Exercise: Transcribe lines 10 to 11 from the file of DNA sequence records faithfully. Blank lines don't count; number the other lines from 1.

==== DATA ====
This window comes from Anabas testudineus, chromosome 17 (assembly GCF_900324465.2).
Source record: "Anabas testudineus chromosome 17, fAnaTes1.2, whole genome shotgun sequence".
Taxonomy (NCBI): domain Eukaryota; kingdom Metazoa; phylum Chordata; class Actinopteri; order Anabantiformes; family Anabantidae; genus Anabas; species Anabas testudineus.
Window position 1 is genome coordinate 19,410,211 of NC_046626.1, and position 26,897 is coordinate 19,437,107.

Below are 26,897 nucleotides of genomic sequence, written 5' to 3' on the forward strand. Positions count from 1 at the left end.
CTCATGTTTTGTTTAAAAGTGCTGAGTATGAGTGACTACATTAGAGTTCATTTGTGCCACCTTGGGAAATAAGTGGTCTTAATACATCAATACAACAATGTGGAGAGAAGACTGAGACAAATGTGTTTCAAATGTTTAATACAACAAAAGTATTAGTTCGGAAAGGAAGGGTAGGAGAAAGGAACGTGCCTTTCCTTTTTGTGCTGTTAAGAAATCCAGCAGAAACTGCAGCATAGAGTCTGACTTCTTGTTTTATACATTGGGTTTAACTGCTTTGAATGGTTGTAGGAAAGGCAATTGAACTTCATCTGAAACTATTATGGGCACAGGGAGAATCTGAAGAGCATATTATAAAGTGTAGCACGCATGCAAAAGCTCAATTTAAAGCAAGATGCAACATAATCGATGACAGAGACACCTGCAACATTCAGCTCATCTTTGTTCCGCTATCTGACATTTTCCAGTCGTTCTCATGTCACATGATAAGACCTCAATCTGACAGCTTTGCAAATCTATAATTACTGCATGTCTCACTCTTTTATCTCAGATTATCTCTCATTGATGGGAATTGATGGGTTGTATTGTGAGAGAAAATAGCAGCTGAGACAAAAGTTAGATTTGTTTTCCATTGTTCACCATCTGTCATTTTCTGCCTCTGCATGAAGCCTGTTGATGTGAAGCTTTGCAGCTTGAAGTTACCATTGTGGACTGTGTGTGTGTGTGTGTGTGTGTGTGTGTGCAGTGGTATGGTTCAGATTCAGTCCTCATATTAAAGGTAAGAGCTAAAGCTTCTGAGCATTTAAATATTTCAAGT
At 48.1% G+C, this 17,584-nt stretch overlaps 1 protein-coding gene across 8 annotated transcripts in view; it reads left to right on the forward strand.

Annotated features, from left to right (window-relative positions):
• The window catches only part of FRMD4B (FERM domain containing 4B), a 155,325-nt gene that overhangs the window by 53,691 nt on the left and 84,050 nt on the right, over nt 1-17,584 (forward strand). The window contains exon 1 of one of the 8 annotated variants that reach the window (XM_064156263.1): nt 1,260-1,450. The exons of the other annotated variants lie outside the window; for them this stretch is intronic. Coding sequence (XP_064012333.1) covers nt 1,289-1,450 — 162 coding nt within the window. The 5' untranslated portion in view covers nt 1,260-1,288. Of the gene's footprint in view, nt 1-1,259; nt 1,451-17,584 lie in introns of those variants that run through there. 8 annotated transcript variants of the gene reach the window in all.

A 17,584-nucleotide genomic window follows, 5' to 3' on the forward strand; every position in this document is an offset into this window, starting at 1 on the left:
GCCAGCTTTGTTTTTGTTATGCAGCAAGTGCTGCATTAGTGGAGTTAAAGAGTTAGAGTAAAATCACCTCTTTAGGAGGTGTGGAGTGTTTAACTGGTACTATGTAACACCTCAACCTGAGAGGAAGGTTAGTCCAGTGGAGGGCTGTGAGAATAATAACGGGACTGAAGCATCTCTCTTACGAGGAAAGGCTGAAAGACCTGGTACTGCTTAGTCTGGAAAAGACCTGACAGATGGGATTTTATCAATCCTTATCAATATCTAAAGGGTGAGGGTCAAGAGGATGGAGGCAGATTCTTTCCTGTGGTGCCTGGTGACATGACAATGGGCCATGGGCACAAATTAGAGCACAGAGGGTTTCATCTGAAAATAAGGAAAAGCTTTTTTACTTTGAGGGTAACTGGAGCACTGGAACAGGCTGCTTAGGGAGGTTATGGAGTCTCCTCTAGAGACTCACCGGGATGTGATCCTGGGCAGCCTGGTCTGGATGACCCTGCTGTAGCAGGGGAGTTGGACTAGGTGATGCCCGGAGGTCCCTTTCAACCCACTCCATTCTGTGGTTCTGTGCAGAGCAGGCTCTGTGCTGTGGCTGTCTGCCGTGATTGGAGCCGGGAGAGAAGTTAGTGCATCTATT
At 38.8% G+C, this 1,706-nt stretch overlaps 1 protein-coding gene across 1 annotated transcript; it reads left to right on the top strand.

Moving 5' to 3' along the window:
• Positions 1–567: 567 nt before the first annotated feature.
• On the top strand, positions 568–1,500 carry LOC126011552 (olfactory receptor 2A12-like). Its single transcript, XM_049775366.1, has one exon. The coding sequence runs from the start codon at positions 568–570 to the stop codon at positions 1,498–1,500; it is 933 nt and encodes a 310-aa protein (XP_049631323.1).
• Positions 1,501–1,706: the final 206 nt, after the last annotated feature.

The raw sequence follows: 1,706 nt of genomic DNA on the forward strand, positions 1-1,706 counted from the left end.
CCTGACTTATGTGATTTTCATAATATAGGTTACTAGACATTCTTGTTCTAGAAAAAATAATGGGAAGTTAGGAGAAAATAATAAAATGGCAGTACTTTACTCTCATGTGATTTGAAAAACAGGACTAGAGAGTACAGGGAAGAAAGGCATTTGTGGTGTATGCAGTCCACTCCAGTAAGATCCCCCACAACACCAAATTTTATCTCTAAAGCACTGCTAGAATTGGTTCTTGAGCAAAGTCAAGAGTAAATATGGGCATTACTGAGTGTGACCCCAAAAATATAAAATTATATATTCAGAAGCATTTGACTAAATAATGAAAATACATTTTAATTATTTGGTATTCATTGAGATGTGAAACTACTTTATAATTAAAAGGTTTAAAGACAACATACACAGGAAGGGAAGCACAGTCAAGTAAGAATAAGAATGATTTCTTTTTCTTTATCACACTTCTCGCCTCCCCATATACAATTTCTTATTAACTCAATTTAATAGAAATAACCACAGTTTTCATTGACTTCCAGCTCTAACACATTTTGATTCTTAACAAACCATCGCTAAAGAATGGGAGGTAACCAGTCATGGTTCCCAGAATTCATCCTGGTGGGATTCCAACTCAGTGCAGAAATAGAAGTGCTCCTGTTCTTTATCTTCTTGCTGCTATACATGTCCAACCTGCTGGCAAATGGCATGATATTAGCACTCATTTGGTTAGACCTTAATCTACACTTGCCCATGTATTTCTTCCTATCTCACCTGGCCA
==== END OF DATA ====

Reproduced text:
A 17,584-nucleotide genomic window follows, 5' to 3' on the forward strand; every position in this document is an offset into this window, starting at 1 on the left:
GCCAGCTTTGTTTTTGTTATGCAGCAAGTGCTGCATTAGTGGAGTTAAAGAGTTAGAGTAAAATCACCTCTTTAGGAGGTGTGGAGTGTTTAACTGGTACTATGTAACACCTCAACCTGAGAGGAAGGTTAGTCCAGTGGAGGGCTGTGAGAATAATAACGGGACTGAAGCATCTCTCTTACGAGGAAAGGCTGAAAGACCTGGTACTGCTTAGTCTGGAAAAGACCTGACAGATGGGATTTTATCAATCCTTATCAATATCTAAAGGGTGAGGGTCAAGAGGATGGAGGCAGATTCTTTCCTGTGGTGCCTGGTGACATGACAATGGGCCATGGGCACAAATTAGAGCACAGAGGGTTTCATCTGAAAATAAGGAAAAGCTTTTTTACTTTGAGGGTAACTGGAGCACTGGAACAGGCTGCTTAGGGAGGTTATGGAGTCTCCTCTAGAGACTCACCGGGATGTGATCCTGGGCAGCCTGGTCTGGATGACCCTGCTGTAGCAGGGGAGTTGGACTAGGTGATGCCCGGAGGTCCCTTTCAACCCACTCCATTCTGTGGTTCTGTGCAGAGCAGGCTCTGTGCTGTGGCTGTCTGCCGTGATTGGAGCCGGGAGAGAAGTTAGTGCATCTATT